From dental student to associate, homeowner, husband and father, Dr Lar is now at a point in his life where he is considering taking on the challenge of running his very own practice. To achieve his goal, Dr Lar will need to consider a great many factors, including finance, the location of the practice, practice premises and type of contract as well as general compliance and regulatory issues.
Finding a suitable practice
The path to becoming a successful principal begins with finding the right practice. As well as needing the right experience and financial backing, Dr Lar would have to consider the impact of current market trends and availability. There’s no point in choosing a practice that isn’t financially viable or is beyond his financial capabilities, as he will either struggle to secure the necessary funding or won’t be able to sustain the business. As such, Dr Lar will need to work with a strong practice sales agent that both fully understands his current financial position and requirements, and can navigate him through the process.
No two transactions are ever completely the same, but there are certain processes that are a given during a practice acquisition. Dr Lar should expect:
Heads of terms:
In the initial stages of the transaction, both parties’ teams work together to outline the agreed terms of the purchase including price, the amount of deposit required and legal aspects such as cost protection, indemnities, exclusivity, confidentiality and price amendment mechanisms.
This is the intermediate process in which the buyer’s solicitors work with the vendor’s team to raise enquiries about the practice and premises. Typically this can take between 60 and 90 days, though in the event of complications, due diligence can cause significant delays. Once Dr Lar begins his acquisition journey he will need to utilise the services of a specialist legal representative to ensure that the process is handled efficiently and accurately. Required documentation can include a detailed inventory of equipment, information about employees, suppliers and goodwill, up to date risk assessments, energy performance certificates, asbestos reports and so on, and three years’ worth of accounts.
Lease transfer agreement or purchase of freehold:
What exact processes Dr Lar will go through will depend on whether he purchases a freehold practice or takes on a lease. Whichever he chooses, he should make sure that conveyancing searches are carried out to ascertain whether there are any issues affecting the premises.
The business sale/purchase agreement/contract (BTA):
Once signed, dated and exchanged, the BTA is legally binding on the condition that other aspects of the transaction complete smoothly, such as CQC registration and transfer of NHS contract (if applicable).
Transfer of NHS contract:
Dr Lar has experience working in a predominantly NHS practice so his sights are set on purchasing a mixed practice with an attractive UDA contract. There are several areas to consider here, including whether the contract is a Personal Dental Services agreement or a General Dental Services contract, and if there has been any underperformance by the seller. If so, there would be a risk of a significant clawback of any overpayment or possible termination of the contract. Only with expert help can Dr Lar hope to navigate through the transfer of the NHS contract.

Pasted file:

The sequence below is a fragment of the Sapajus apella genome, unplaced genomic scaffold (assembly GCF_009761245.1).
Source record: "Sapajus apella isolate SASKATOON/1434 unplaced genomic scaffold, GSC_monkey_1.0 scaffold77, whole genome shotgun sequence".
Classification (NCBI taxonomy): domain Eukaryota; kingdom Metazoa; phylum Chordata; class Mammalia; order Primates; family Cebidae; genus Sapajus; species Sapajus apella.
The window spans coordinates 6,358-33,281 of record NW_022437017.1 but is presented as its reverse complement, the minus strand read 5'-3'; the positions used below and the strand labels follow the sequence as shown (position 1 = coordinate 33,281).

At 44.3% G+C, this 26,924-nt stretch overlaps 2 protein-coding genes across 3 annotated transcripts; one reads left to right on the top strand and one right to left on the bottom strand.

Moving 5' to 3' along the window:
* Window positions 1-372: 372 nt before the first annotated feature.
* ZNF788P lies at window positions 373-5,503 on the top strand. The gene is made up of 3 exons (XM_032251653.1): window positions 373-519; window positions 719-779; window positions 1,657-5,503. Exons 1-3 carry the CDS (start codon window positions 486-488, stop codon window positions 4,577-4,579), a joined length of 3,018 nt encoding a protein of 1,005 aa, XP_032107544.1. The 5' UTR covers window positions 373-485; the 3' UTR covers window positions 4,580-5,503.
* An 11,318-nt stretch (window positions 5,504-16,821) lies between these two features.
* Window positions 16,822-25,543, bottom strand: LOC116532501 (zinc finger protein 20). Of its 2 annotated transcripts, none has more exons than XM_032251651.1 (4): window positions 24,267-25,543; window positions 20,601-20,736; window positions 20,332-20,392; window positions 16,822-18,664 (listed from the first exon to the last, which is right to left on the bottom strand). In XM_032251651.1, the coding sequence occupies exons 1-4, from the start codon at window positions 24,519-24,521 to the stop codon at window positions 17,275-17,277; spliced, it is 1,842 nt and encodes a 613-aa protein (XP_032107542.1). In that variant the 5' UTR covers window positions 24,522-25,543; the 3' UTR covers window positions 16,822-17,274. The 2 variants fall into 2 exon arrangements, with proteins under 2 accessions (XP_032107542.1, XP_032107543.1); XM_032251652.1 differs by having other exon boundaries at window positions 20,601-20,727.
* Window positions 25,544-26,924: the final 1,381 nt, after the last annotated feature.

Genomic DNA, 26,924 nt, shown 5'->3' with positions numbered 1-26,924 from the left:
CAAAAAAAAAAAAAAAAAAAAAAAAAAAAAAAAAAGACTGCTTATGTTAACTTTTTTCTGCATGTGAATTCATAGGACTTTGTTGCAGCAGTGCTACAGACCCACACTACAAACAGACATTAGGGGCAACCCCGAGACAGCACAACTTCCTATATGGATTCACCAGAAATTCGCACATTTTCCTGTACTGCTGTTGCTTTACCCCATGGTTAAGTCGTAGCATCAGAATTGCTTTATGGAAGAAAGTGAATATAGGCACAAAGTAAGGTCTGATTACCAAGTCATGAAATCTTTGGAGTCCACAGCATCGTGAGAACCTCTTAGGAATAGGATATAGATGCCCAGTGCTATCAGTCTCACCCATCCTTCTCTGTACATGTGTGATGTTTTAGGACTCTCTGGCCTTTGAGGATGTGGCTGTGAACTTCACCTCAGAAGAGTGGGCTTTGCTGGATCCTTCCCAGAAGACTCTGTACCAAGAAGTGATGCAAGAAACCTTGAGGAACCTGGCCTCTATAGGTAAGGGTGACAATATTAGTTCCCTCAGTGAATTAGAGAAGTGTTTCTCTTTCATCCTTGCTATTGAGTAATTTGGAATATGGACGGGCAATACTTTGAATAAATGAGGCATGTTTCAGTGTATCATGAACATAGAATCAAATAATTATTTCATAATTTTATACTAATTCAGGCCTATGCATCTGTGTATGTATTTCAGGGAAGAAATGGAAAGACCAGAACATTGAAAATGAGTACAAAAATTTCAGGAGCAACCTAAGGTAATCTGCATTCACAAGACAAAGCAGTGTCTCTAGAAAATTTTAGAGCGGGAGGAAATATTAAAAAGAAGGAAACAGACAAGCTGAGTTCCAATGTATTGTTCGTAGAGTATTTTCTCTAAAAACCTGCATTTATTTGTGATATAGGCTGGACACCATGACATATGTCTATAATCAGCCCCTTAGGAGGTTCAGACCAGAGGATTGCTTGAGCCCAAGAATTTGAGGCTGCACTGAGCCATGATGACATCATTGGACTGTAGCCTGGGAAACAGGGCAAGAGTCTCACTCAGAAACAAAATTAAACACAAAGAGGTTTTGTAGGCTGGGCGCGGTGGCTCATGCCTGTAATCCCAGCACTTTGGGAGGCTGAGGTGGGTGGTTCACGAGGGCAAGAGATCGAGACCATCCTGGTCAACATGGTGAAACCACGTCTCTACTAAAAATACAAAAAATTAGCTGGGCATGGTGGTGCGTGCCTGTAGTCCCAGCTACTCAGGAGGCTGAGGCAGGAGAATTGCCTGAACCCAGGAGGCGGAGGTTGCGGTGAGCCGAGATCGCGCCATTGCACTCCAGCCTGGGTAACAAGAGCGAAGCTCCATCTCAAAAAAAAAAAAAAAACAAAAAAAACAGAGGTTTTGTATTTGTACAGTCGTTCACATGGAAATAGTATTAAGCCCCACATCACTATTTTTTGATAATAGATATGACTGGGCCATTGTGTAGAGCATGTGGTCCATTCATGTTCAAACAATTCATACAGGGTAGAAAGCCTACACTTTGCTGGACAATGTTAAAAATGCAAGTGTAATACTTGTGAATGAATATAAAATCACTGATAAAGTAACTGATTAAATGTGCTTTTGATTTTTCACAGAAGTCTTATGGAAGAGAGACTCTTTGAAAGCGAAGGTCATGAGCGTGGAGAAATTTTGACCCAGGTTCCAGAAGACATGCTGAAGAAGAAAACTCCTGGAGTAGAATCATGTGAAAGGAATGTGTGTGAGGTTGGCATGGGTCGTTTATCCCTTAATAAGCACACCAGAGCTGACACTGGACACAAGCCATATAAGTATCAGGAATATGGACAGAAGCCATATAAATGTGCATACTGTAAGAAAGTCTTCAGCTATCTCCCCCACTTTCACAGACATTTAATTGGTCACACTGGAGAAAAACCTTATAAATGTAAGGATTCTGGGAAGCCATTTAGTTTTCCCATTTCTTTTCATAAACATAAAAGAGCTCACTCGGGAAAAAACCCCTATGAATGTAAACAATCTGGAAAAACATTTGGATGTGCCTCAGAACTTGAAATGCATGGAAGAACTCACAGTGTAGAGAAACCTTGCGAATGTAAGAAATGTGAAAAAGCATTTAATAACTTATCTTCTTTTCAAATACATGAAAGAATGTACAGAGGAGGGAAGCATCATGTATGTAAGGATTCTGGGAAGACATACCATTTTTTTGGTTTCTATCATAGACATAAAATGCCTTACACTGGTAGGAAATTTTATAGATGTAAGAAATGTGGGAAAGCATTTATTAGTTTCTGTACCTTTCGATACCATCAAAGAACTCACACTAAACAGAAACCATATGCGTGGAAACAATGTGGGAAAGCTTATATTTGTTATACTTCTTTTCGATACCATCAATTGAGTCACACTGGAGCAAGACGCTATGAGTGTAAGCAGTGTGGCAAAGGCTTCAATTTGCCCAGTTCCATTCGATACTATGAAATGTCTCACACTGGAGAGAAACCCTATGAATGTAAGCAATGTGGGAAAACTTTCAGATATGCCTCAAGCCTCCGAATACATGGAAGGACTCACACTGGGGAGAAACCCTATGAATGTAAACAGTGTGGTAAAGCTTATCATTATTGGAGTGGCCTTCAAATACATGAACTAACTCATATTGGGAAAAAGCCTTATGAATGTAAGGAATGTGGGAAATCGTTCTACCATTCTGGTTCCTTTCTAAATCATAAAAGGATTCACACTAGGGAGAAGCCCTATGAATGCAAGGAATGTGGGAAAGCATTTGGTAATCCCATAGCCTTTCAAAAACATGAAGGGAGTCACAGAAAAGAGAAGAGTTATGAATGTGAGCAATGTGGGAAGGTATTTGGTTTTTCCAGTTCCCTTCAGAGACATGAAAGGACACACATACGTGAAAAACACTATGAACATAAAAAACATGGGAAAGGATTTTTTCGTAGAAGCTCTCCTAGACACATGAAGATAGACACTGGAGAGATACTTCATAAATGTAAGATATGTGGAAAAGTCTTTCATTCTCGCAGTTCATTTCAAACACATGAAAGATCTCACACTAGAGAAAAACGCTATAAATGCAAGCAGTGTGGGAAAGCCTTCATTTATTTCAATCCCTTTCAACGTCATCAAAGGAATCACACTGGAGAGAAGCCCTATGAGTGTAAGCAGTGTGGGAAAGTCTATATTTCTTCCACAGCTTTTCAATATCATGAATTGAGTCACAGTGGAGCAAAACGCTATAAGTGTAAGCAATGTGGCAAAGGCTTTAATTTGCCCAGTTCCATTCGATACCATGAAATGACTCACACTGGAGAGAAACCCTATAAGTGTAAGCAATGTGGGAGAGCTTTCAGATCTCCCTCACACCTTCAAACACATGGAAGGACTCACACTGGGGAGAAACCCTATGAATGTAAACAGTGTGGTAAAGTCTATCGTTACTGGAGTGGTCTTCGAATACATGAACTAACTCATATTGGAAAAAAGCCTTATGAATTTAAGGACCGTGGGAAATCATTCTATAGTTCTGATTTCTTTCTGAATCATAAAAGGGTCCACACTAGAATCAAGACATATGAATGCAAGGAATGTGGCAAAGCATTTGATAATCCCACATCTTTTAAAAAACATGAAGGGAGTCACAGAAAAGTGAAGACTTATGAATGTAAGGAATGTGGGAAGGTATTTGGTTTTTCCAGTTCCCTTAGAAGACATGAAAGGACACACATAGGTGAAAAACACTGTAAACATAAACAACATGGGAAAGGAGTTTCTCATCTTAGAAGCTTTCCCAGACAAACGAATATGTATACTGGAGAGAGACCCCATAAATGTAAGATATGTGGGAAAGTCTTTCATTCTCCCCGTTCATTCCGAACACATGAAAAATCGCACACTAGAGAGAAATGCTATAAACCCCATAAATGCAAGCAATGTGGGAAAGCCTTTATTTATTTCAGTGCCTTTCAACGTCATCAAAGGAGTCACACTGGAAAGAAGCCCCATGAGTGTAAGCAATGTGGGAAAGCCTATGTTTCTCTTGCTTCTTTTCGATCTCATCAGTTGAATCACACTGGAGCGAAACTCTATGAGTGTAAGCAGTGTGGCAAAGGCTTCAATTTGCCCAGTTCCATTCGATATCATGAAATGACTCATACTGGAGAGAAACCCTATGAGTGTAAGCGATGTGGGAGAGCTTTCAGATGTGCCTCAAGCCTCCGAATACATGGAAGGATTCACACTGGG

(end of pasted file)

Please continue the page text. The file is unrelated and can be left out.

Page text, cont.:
All buyers are required to register with the CQC. Again, this process can be convoluted due to the number of potential pitfalls – such as late application, use of wrong form, and errors or incomplete details – so it is always wise to utilise the services of a specialist legal adviser.
Before any of this, though, Dr Lar must review his finances and calculate his affordability. He might have his heart set on becoming a principal, but unless he can prove to the banks that he is a suitable lendee, his dream will be over before it has even begun – this is where an accountant comes in.
An accountant can work with Dr Lar on every aspect of practice finance from calculating his upper spending limit to putting together a business plan, applying for a loan and selecting a lender. The composition of a solid business plan is particularly pertinent, as the banks will not lend to Dr Lar unless they have the relevant proof that he is a suitable candidate. To maximise his chances of success, Dr Lar would need to include the following:
- Business aims and objectives.
- Description of services/products.
- Potential weaknesses of the business and solutions to overcome them.
- Market and competitor research/plan.
- Proposed working arrangements and working hours.
- Accounts and financial forecast for three to five years including expenditure, projected profit and loss and balance sheet.
Altogether, Dr Lar has a lot to consider now that he wants to become a principal. With the right help from a team of experts including a specialist Independent Financial Adviser, lawyer, accountant and sales agent, though, Dr Lar can rest assured that he’s prepared for what the acquisition process has in store.
Posted by Gemma